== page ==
Sunday, 22 March 2020

Where and When Do You Get Your Ideas? - Heather Dyer

At the moment, my favourite time of day is in the morning, before I’ve started work. I take the dog out briefly, then make a coffee and sit in my armchair watching the morning arrive. That's my dog, there on my lap. It's the only time he sits with me!

I keep my notebook beside me, and think loosely about what I must do that day. And curiously, this is when I seem to get most of my ideas. I feel as though I’m taking a break – but actually I’m quite productive.

There’s a reason for this. Ideas tend to come when our minds are relaxed, open and wandering. This state of mind allows new connections to be made from the ‘data’ in our unconscious. In Mary Roberts Rinehart’s story "Miss Pinkerton", her character says, "And it was while I was folding up that copy of the Eagle and, putting it away for later reading that something came into my mind. I have had this happen before; I can puzzle over a thing until I am in a state of utter confusion, giving it up, and then suddenly have the answer leap into my mind without an apparent reason.”

Isn’t it typical that we come up with a solution, or remember someone’s name, or get a new idea for a story when we stop thinking about it and are doing something else? 

No wonder, “How do you get your ideas?” is a difficult question to answer. How ideas happen is a bit of a mystery. It might be more helpful to reflect on when you get your ideas, or what you were you doing at the time. A recent study found that conference delegates got most of their ideas during the coffee breaks.

I asked some PhD students where and when they tend to get insights at a workshop recently. They gave the following answers:

•            Taking a shower.
•            Making a cup of tea.
•            Going to the toilet.
•            Walking.
•            Waking up in the middle of the night.
•            Doing yoga.
•            Jogging.

I suppose the takeaway message is that it’s counterproductive to work all the time, or think too hard. We do need to think, but then we need to stop thinking. It’s in the gaps that ideas arise – so we mustn’t feel guilty about taking breaks.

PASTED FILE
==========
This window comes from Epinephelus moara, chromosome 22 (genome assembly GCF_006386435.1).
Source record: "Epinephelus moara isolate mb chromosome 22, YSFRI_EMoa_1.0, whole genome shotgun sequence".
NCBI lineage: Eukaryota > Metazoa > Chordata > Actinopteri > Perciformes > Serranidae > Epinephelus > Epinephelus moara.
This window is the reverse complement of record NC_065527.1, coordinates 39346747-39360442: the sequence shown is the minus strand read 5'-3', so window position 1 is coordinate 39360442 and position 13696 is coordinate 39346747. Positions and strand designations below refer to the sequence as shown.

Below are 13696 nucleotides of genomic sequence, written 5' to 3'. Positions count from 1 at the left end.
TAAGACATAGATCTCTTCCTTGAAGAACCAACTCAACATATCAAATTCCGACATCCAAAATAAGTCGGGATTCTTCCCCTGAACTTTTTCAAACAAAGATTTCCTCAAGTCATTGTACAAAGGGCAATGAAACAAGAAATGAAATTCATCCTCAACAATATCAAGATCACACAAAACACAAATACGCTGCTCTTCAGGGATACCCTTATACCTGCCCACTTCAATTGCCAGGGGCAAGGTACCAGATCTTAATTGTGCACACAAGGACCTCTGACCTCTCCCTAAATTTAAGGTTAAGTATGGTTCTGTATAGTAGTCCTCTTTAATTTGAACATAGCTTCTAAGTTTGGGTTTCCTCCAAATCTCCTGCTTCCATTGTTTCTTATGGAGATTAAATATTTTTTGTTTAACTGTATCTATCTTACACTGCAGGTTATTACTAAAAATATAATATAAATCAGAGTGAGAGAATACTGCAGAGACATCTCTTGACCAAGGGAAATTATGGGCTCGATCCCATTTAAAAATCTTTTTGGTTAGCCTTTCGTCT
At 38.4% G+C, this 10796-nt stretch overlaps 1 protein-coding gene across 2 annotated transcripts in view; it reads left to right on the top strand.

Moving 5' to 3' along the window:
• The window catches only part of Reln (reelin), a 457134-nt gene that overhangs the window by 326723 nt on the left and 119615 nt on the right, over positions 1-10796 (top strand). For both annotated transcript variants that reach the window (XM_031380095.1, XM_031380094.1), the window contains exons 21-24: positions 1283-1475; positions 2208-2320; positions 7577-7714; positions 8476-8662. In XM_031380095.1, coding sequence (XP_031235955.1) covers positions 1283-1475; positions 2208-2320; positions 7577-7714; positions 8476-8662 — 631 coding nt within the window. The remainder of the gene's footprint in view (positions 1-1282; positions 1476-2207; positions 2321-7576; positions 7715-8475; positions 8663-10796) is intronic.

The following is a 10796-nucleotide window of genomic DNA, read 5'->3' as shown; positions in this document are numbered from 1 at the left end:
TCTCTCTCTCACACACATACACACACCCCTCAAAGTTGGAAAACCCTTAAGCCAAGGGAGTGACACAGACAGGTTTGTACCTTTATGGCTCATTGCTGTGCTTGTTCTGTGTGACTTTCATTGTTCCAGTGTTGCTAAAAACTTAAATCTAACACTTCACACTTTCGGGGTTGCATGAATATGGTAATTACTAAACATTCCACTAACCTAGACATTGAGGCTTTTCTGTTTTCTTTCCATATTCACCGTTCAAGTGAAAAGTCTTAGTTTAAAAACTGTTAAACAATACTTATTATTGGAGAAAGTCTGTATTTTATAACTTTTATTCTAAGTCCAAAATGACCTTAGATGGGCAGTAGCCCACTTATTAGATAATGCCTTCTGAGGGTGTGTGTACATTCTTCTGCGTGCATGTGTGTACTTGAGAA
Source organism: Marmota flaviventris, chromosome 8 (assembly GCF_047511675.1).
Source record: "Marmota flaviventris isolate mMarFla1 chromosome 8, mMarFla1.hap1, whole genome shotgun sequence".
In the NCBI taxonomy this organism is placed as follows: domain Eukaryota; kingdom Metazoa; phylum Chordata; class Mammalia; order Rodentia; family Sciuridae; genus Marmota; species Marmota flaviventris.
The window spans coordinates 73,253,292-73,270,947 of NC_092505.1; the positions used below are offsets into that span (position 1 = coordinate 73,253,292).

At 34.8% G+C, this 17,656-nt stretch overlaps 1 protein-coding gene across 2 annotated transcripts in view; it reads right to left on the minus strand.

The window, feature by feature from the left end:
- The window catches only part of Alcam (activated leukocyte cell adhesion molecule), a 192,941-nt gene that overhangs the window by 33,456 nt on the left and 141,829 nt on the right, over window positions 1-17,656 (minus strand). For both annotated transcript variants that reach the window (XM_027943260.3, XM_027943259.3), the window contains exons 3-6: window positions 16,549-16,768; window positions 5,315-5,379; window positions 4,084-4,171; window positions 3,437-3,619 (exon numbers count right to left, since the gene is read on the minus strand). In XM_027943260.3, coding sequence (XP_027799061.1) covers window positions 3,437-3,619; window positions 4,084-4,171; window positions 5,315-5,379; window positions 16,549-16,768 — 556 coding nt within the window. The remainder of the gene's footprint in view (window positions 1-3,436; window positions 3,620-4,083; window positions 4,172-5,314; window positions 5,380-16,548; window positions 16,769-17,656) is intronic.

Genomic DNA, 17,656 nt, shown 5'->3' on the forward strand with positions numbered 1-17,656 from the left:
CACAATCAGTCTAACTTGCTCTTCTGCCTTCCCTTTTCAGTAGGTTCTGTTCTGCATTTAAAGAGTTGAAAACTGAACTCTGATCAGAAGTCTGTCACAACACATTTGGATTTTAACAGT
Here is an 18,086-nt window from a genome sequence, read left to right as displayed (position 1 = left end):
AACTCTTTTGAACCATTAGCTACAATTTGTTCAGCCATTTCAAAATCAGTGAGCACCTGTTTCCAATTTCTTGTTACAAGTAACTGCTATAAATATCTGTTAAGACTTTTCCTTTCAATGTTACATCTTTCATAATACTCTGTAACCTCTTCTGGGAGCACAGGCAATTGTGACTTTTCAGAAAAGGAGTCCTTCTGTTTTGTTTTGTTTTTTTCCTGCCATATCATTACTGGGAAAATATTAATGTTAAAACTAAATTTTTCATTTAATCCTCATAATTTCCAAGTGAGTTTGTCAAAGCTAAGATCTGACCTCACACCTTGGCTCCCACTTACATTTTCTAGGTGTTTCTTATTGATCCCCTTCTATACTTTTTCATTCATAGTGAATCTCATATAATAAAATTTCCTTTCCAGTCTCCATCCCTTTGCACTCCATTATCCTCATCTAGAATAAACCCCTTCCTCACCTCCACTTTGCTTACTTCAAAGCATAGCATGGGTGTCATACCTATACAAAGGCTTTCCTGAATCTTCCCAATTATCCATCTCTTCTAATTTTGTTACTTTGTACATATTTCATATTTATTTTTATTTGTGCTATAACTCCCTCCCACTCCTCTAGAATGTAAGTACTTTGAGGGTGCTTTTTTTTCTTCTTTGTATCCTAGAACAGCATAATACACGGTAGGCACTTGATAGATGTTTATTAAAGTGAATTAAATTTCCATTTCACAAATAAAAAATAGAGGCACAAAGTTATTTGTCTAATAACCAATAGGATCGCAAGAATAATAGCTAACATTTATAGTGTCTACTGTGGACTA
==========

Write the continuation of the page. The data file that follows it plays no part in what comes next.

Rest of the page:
Heather Dyer is a consultant in writing for children. She provides writing and publishing advice through The Literary Consultancy, The Writers' Advice Centre for Children's Books, and privately. If you’re ready for feedback on your work-in-progress contact Heather at 

Heather’s children’s novel The Girl with the Broken Wing was one of Richard and Judy’s book club picks, and The Boy in the Biscuit Tin was nominated for a Galaxy Best British Children’s Book award. Heather also teaches creative writing for the University of the Creative Arts, and facilitates workshops in creative thinking techniques for creatives and academics.


Joan Lennon said...

Wise words - thanks, Heather!

Susan Price said...

Agreed. My take is that ideas form and connect with other ideas in 'the subconscious' for want of a better term -- the same place that dreams come from.

If you engage the conscious mind by fretting about solutions to problems, then it gets into an awful tiz and goes into a panic where it just repeats: 'I don't know what to do!' I saw this in students at uni when I was working for the RLF.

If you deliberately put it all aside and go for a walk or swim, go to the cinema, go out on the town -- the choice of displacement activity is yours -- then the conscious mind calms down and relaxes and allows the solutiion invented by the subconscious to suddenly bob up into awareness. Hence the advice: 'Sleep on it.'

Penny Dolan said...

Your creativity posts are always so welcome, Heather.

So many writers speak fondly of their dog-walking times that sometimes - only sometimes - I'm tempted by the thought of one myself.

Anne Booth said...

yes, this is so true. And Penny - you must get a dog!